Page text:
Honey, it’s hot outside…

Okay…here goes. After much deliberation I’ve attempted to write the worlds shortest story about global warming…

There are 3 fossil fuels: coal, oil and gas. Extract these from the earth, convert them into energy (and other things) and in the process add a whole lot of green house gases such as carbon dioxide (otherwise known as CO²) and methane into the atmosphere.

Green house gases aren’t normally a bad thing because a natural balance keeps our planet at a comfortable temperature and allows us to live here. You can sort of imagine that the atmosphere is like a doona keeping all the warmth in. All the time our planet experiences natural events like volcanic eruptions which spew a huge amount of CO² into the atmosphere, actually around 200 million tonnes per year. But the planet is usually able to cope with this CO² because a lot of it gets absorbed into the natural environment such as forests and oceans. But when you deliberately take huge amounts of fossil fuel from the earth and burn it over 150 years or so AND remove large areas of the biomass i.e. trees and forests for farms, paper, furniture and houses, then the extra CO² being released from burning fossil fuels, builds up quicker than it can be absorbed. The whole system then goes out of kilter and suddenly the summer doona is starting to feel more like a winter one and we have a problem some people such as scientists call global warming. Global warming may eventually lead to climate change.

The amount of CO² from fossil fuels we humans release per year is about 100 times greater than that of volcanoes.

If you don’t bye the whole global warming thing that’s okay. There are plenty of other reasons why making changes to our homes and lives makes good sense.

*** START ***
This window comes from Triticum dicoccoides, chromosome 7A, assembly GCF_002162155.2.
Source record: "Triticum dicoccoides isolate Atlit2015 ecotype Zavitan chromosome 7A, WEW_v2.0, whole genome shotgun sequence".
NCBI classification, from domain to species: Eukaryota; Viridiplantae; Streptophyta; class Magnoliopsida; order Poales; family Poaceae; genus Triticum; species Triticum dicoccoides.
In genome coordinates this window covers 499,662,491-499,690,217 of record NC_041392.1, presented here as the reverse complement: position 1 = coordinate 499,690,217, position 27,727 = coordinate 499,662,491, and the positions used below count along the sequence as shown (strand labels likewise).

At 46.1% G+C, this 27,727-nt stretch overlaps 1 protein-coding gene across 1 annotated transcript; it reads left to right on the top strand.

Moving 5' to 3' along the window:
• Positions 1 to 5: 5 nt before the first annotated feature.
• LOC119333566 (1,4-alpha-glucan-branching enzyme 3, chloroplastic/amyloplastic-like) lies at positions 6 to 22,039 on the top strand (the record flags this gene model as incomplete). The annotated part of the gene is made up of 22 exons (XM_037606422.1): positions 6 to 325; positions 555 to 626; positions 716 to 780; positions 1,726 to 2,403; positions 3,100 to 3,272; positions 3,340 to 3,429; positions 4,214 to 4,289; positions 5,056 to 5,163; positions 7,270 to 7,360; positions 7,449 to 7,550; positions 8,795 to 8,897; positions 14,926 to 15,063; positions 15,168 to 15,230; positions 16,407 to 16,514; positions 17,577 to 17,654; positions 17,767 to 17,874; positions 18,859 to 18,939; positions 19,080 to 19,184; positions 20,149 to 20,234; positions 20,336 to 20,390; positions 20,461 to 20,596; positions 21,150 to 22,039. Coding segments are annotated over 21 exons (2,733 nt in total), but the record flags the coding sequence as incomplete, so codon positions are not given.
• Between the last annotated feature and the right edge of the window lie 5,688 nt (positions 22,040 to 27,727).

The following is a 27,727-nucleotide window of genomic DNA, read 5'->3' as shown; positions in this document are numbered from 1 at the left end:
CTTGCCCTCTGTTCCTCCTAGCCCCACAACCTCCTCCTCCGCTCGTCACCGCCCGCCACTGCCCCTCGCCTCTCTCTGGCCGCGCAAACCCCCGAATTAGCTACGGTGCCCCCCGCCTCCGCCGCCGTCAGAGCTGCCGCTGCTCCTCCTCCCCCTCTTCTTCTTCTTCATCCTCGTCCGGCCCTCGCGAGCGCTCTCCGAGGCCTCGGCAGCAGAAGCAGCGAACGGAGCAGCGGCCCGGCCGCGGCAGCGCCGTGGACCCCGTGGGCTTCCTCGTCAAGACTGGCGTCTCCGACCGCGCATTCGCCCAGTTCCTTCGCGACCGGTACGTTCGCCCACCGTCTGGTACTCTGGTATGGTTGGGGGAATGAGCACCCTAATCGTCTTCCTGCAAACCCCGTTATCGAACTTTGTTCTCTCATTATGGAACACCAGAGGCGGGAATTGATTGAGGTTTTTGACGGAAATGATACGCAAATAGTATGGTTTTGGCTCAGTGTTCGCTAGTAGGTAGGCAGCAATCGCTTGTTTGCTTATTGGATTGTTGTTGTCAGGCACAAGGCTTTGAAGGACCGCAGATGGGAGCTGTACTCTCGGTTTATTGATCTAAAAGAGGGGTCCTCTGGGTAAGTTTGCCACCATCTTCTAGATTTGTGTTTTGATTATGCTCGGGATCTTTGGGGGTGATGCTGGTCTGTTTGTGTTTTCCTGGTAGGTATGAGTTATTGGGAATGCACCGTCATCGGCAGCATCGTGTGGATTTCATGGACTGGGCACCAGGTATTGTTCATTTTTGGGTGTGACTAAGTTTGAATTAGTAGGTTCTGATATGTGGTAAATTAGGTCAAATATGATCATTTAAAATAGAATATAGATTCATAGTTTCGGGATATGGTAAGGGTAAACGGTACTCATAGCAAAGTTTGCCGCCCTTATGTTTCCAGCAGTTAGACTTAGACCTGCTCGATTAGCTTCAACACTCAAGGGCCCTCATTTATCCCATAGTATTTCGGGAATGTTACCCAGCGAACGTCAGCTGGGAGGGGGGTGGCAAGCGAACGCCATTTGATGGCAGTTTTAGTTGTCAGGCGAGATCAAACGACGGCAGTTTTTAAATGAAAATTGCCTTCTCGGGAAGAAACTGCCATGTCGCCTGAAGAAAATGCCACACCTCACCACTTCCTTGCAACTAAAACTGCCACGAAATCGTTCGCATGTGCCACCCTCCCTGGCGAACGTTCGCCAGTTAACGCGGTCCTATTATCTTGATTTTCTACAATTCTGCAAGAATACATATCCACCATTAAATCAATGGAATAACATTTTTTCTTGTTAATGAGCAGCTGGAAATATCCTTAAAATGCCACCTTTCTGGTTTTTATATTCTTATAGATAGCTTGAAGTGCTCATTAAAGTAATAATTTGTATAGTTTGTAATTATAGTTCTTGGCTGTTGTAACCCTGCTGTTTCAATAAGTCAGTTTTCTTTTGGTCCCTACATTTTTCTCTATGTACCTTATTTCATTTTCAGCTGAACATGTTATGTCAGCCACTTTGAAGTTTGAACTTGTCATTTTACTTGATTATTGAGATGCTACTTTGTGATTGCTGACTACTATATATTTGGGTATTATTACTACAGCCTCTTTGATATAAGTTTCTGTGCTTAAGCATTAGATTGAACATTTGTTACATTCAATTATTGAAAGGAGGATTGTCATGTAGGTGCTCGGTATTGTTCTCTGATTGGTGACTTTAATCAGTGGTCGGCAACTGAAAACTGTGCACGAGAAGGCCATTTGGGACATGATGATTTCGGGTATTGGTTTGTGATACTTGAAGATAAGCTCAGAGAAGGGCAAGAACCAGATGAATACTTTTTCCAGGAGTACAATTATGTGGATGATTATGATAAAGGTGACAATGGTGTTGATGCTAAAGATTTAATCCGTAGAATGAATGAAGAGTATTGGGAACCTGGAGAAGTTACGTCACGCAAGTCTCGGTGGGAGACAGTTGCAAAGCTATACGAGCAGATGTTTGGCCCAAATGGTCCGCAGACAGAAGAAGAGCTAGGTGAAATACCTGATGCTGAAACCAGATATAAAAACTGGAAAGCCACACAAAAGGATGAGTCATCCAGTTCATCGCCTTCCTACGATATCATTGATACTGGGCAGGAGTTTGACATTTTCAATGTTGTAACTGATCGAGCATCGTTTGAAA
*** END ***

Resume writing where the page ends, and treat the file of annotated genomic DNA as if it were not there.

We make stuff, we bye stuff, we use stuff, we waste stuff and most of this stuff is reliant on  fossil fuel in some way. It’s winter in Sydney so we use electricity to heat our homes. That electricity is made from burning coal. We drive our car to the shops. The fuel is made from refined oil and releases CO² into the atmosphere as we drive.  At the shops we buy apples wrapped in plastic with our credit card. The fertilizer used to grow the apples, the plastic wrapping and the gold visa have all been made using oil and other chemicals taken from gas during the refining process. And this is just one person buying some simple healthy apples. The amount of stuff we all consume is using an enormous amount of the planet’s fossil fuel and natural resources and if we make changes to the way we do things, we can help make these resources last longer.

Our carbon footprint is the measurement of the amount of fossil fuel gases that we release into the air as we use energy in our everyday lives. Believe it or not, domestic energy use accounts for around 20% of global green house gas emissions. The biggies are heating, cooling, hot water and running appliances. This is why solar energy makes good sense because the sun provides free energy, but there are small changes you can make to reduce your carbon footprint and the good news is it could save you some money too.

Our ecological footprint is the measurement of the earths natural resources like water, timber and metals against the earth’s ability to regenerate them.  At the moment, we are ALL using earth’s resources faster than they can be regenerated especially in the developed countries like Australia. But that’s okay because we won’t be around when they run out so our kids or their kids can worry about it.

Somehow, my social conscience tells me that’s not good enough so personally, I’m concerned about what I can do to reduce my environmental footprint on the planet right now. That’s why we’ve taken the step of working towards a more sustainable house and lifestyle. I believe all of us can take simple measures to reduce our footprint and help preserve our amazing planet for our children and generations to come. We don’t need to be purists about it. Just do what you can and feel good about it. Remember, small changes CAN make a big difference.

Keep an eye out for the next post to see the things we’re doing to help provide some relief to the planet.

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